15 things finance firms should know before cloud migration

by | 12th February 2020

It’s 2020, a new year and a new decade, so it’s time to reflect on how your financial services business can grow. It’s time to start thinking about moving to the cloud, even if your company’s IT infrastructure isn’t there yet.

According to the latest statistics, the UK is one of the largest cloud users in Europe. Yet, too many companies are wasting money buying expensive software that say they’ll improve their operations and increase productivity. 

If, instead, you moved your financial services business to a cloud-based solution such as Office 365 or Microsoft Azure you can still improve operations and productivity with increased flexibility, accessibility and cybersecurity. All while reducing your costs, not spending more.

Moving your financial business to the cloud makes sense. But before you do there are some important elements to address.

In this blog, we’ll cover the 15 things you need to consider before moving to the cloud.

But first, let’s take a closer look at the benefits of the cloud.

What are the benefits of moving to the cloud?

In short, cloud computing is about access. Before cloud services delivered by the likes of Microsoft and Amazon, businesses required sophisticated equipment on site. This was often expensive to source, maintain and run, not to mention the specialist staff required to actually make use of the hardware. Cloud computing means SMBs can access the raw computing power needed to make the most of big data. A cloud environment allows for affordable and accessible storage of data in cloud-based servers, with the data easily retrievable when required.

Gathering the data is also a far easier task when using a cloud computing platform. Data is seamlessly and effortlessly pulled from sales, marketing and accounts departments, along with other areas of a business, such as customer services. The net result is your teams all contribute to the same system, in the same way. No more working in silo, and no more cumbersome sharing of data. The cloud makes it easy for teams to access data and share ideas, co-ordinating on the same centralised piece of work from any location.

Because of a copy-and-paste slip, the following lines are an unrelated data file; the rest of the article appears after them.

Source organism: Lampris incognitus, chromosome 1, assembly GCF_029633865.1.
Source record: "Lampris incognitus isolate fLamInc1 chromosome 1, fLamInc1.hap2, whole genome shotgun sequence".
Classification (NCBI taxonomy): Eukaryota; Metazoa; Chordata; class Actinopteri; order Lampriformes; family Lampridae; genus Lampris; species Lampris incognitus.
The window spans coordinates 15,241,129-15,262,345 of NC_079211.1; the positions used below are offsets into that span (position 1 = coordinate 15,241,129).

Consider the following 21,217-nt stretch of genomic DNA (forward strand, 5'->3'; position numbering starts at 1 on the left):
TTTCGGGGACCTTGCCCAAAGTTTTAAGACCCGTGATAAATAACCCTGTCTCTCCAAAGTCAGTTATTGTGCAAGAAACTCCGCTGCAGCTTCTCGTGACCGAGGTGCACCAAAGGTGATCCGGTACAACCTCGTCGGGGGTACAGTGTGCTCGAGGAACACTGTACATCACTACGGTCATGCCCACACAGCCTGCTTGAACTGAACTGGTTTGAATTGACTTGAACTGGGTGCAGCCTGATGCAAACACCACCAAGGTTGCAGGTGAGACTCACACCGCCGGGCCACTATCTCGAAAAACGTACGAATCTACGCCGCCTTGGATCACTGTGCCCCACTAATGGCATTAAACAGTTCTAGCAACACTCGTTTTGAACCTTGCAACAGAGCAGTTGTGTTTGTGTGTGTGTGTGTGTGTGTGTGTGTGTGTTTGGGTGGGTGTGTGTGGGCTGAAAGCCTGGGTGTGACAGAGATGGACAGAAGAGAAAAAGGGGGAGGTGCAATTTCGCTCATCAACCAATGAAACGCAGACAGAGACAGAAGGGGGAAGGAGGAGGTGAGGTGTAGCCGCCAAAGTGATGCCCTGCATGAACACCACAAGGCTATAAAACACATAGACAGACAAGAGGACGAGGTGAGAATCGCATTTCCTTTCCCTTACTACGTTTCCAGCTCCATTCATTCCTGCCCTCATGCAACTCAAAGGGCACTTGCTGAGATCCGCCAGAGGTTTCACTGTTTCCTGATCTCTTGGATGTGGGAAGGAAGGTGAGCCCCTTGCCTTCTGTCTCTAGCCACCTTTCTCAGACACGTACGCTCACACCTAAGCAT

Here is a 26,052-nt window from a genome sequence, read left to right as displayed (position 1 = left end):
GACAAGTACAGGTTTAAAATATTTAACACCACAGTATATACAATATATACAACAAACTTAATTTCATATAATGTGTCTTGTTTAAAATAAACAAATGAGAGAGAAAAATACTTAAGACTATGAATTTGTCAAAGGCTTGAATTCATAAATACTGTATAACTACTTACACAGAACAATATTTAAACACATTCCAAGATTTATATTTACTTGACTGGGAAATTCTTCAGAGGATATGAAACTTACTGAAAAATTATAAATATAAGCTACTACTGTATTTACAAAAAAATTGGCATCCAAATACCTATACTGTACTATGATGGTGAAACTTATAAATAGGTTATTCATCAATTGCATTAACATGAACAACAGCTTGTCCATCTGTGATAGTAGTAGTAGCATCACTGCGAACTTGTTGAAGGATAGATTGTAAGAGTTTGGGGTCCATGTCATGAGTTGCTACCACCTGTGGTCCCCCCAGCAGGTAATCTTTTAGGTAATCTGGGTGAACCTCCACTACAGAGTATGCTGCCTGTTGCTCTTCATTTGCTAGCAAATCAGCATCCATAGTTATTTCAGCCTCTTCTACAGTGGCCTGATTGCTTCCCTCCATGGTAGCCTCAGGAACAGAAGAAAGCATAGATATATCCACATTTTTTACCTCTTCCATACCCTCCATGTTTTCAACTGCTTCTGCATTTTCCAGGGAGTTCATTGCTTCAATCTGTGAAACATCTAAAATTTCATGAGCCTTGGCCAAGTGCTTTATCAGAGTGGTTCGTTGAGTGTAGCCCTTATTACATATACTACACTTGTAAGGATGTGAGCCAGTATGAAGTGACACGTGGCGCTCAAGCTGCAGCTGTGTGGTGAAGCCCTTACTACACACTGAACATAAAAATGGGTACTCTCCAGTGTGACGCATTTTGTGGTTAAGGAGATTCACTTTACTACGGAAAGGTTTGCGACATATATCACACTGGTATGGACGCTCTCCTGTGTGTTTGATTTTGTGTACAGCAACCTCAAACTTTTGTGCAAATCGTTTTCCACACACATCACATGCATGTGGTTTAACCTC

Furthermore, cloud computing means updates and improvements to the service no longer require hardware updates on site. If your cloud provider updates their data storage or monitoring application, for example, that update is instant and company-wide. Businesses of all size and stature must recognise that leveraging big data alongside cloud computing is no longer a luxury, it’s a business necessity that provides you with a competitive edge and a tangible force to drive your business forward with streamlined processes and a targeted offering.

So, specifically, advantages of moving to the cloud include:

  • Flexibility – increase or decrease the compute power of a server as the requirements dictate. This means as a business you only pay for what you need.
  • Pay as you go service – pay predictive monthly costs, no need to worry about replacing your servers ever again!
  • Hybrid Capability – on premise and Cloud environments work together
  • Always available – Microsoft has a 99.95% SLA
  • Enterprise grade security– you will be using the same technology that the big banks and Blue chip companies are using!

Now that we’ve covered the benefits of moving to the cloud, let’s look at the 15 things you need to consider before moving to it.


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1. Cloud Compatibility

It is critical that your software license is compatible with your cloud solution. Otherwise, you won’t be able to host it on a remote server. This check is even more important when creating a hybrid cloud infrastructure with legacy systems as they may not be compatible



2. Email 

Moving your email to the cloud brings certain advantages. It doesn’t matter if you are using a dedicated server or if a dedicated provider is hosting them.

Moving to the cloud from a dedicated email server means maintenance and support becomes the responsibility of the cloud providers support team. Freeing up your IT team so they can work on more valuable tasks instead of general support.